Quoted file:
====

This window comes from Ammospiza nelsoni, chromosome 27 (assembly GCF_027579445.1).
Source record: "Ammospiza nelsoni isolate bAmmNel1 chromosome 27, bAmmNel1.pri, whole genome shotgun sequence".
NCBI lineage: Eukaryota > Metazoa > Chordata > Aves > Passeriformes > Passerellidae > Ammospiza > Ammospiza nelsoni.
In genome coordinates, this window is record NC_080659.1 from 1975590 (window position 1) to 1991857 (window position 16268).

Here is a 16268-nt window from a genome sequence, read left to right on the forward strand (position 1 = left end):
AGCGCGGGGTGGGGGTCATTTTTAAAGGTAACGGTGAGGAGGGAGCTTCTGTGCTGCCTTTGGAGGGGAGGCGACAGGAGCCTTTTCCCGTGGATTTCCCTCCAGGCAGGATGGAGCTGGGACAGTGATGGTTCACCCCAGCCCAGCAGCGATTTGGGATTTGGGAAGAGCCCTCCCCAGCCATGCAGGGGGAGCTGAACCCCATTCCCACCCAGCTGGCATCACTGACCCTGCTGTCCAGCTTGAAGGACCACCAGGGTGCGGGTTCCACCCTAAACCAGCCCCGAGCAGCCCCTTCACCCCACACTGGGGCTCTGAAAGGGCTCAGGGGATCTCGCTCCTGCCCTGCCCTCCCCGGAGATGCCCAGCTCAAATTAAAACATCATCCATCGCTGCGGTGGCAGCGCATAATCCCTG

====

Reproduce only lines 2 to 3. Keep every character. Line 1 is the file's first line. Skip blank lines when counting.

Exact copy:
Source record: "Ammospiza nelsoni isolate bAmmNel1 chromosome 27, bAmmNel1.pri, whole genome shotgun sequence".
NCBI lineage: Eukaryota > Metazoa > Chordata > Aves > Passeriformes > Passerellidae > Ammospiza > Ammospiza nelsoni.